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Men of the Day. No. 1213
The Right Hon. A.J. Balfour
He is heartily ashamed of himself.
There has been no more brilliant failure in any phase of life for a century past. Following those family traditions which so often force a man to uncongenial courses, he entered Parliament in 1874 as member for Hertford. His debut was most unpromising. For two years he never opened his mouth; hardly attended the sittings of Parliament in fact. In his third session he made his maiden speech on Bimetallism, and was at once voted by a curious House a witless fool. Another year elapsed before he spoke again, and this fresh effort merely underlined the first impression. The trouble was then, as now, a lack of vital interest. He had, even in those days, that art of saying nasty things in a pretty way which is a common enough weapon of weakness, but he poked and patted at the burning problems of the day with an irritating dilettantism; showed during four years no single sign of political ambition or ability, and seemed at one time in danger of becoming a butt for the more virile members of the House.
After going to the Berlin Congress as private secretary to Lord Salisbury, he returned to England, and made some small stir by the publication of his "Defence of Philosophic Doubt" - a book which people praised without reading and read without praising. It is worth while noting that even his written works have left his followers in some uncertainty as to his views: he was for some time looked on as a confessed atheist, a characteristically erroneous impression.
All at once he became a figure in Parliament. As a member of the Fourth Party he made a speech on Egyptian affairs which electrified the House and marked him as a man to be reckoned with. From that time he made rapid progress. But his appointment in 1887 as Irish Secretary caused a howl of merriment throughout the Commons. Ireland was just then seething with revolt. Brilliant men - Forster, Cavendish, Trevelyan, and Hicks-Beach - had been utterly impotent in dealing with the organised Irish forces when this delicate, effeminate "Clara" took up the reins. Then the unexpected happened, and the mild, fatuous dilettante suddenly became a hard, ruthless ruler, scrupulously fair, but inflexible. From the constant fighting his position entailed Arthur Balfour emerged the man he is to-day.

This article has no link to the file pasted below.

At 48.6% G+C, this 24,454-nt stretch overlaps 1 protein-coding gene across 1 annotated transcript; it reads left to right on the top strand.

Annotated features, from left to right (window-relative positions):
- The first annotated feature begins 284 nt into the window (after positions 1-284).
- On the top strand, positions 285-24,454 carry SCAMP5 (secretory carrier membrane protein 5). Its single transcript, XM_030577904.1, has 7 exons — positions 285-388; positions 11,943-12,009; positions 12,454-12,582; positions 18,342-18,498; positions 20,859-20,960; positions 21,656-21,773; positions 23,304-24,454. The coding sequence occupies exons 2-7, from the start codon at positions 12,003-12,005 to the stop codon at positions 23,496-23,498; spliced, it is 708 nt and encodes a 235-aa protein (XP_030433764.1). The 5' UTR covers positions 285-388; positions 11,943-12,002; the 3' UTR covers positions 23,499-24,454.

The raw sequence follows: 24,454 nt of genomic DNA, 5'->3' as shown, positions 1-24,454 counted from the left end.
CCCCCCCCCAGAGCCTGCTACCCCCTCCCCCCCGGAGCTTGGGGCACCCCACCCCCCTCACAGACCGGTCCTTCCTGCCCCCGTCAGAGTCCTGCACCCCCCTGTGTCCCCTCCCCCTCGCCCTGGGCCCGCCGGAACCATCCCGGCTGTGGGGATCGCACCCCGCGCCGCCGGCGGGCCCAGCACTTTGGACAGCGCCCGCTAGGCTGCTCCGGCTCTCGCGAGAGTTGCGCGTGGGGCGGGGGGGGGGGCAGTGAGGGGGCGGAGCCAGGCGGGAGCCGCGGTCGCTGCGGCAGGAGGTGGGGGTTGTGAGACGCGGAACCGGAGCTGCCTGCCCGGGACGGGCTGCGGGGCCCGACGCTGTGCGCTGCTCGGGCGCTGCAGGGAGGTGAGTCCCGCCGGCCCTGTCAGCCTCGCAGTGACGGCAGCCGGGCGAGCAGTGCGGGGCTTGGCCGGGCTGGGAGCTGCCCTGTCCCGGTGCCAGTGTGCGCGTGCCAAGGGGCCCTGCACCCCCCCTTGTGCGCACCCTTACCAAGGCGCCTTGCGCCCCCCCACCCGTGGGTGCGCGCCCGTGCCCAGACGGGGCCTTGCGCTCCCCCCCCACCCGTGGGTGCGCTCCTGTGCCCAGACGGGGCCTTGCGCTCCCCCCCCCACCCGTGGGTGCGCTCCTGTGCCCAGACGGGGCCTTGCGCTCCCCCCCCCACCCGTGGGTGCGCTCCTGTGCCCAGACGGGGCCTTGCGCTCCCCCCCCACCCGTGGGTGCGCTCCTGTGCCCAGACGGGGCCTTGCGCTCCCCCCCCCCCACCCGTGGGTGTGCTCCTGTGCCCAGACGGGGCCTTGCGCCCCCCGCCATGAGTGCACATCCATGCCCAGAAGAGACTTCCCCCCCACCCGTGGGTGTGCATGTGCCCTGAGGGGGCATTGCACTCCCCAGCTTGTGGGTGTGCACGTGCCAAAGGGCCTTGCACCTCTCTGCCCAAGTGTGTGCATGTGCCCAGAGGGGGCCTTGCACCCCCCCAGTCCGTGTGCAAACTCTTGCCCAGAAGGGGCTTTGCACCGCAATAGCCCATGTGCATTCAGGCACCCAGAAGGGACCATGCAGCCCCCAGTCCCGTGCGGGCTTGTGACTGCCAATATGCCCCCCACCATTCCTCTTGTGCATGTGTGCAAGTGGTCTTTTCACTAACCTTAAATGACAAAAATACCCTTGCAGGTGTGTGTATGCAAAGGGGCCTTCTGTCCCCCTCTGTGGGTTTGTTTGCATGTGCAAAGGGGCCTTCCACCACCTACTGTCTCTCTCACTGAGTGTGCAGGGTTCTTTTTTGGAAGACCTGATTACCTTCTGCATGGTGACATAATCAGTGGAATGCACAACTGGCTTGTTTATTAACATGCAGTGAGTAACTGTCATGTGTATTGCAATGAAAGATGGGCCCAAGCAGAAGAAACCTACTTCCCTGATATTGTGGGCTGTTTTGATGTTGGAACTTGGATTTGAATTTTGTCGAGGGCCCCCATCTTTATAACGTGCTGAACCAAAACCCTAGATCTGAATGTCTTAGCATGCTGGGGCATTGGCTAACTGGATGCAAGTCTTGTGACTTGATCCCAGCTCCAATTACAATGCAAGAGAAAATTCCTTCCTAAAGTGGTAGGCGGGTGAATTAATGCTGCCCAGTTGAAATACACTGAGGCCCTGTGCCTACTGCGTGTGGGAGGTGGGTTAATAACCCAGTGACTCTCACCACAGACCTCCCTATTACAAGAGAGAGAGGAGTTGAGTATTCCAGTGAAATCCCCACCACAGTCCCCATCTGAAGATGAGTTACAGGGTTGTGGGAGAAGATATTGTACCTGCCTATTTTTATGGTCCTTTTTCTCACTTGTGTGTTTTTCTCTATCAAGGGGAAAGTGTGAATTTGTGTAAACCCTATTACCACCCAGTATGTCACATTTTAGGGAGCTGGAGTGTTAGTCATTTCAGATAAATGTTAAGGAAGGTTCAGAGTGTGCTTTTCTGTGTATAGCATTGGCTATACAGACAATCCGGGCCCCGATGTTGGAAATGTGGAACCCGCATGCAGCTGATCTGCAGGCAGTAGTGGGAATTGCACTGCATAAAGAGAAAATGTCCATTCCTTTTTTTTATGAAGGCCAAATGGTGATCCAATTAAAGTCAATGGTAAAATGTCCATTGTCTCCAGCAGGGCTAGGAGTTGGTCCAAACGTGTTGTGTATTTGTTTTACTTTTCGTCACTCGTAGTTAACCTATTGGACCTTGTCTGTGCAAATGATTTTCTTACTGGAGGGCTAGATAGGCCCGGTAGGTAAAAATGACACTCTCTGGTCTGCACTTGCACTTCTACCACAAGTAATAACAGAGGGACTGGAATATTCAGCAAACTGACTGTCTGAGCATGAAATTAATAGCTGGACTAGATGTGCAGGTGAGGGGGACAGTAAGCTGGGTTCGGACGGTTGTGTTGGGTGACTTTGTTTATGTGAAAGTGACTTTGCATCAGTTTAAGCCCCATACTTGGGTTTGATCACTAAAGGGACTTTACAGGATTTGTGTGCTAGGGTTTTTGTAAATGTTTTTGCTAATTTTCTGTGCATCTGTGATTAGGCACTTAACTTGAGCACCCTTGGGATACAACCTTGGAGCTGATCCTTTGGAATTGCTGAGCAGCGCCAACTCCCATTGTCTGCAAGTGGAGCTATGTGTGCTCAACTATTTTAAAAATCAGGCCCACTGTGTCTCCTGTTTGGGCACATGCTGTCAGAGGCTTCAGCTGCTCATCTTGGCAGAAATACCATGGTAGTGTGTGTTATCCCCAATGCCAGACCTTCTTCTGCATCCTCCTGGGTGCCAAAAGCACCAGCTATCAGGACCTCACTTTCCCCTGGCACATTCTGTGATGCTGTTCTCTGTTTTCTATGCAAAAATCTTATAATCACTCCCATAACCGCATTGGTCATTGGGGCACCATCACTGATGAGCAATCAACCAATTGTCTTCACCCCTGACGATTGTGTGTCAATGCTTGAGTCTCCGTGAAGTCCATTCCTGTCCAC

His political career is wholly uninteresting, save as a study in personality. He is a constant problem to his associates, and it is amazing that a man of such evasive and elusive intellect should swing so much power as a practical leader. He is always aloof from his followers, vague and nebulous, peering ahead with calm philosophic curiosity, and refusing to concern himself with mundane details, even when they trip him up. He has never been a real member of the House of Commons. "The truth is," said Sir William Harcourt once, "Arthur looks on us as vulgar fellows." Yet when he comes out of the clouds he shows astounding qualities of readiness and versatility. He leaves the preparation of vital speeches to the last second, is careless of dates and figures, knows practically nothing of the every-day life of the Commons or the country, is maddeningly forgetful, and shows a quite indecent indifference to everthing; and yet, in spite of these drawbacks, he holds the premier debating position in the House. He will answer with brilliance and point a speech which he has not heard, and will plunge effectively into any debate at a moment's notice. But his energy is desultory; he lacks sustaining power; and after a vigorous dive in the mud of politics quickly flies up again to the calm clouds of philosophic speculation. Habitually, he is pliantly evasive and in doubt, and when he reaches to firmness and decision it is merely in hot spurts.
He is an inveterate trifler, an incorrigible, intellectual loafer, whose eccentric intellectual development is a constant puzzle to those who tread a lower world. But even some of his intellectual faults are physical ones. He is like a singularly perfect machine, which, equipped with an inadequate boiler, suffers continually from a lack of steam.
A born philosopher, he is all the while conscious of the price he is paying for his politicis; and realising his gifts - easy, brilliant, butterfly gifts, almost of genius - he thinks on his state and is ashamed.
With enough steam behind him he might just now have rocked all England; he has, instead, tickled it with a philosophic doubt, His brain has been a martyr to his delicate body, but with the aid of poverty he might have achieved greatness; he is, instead, merely brilliant.
No one knows his mind, himself least of all; but in lucid moments he is genuinely sorry for himself.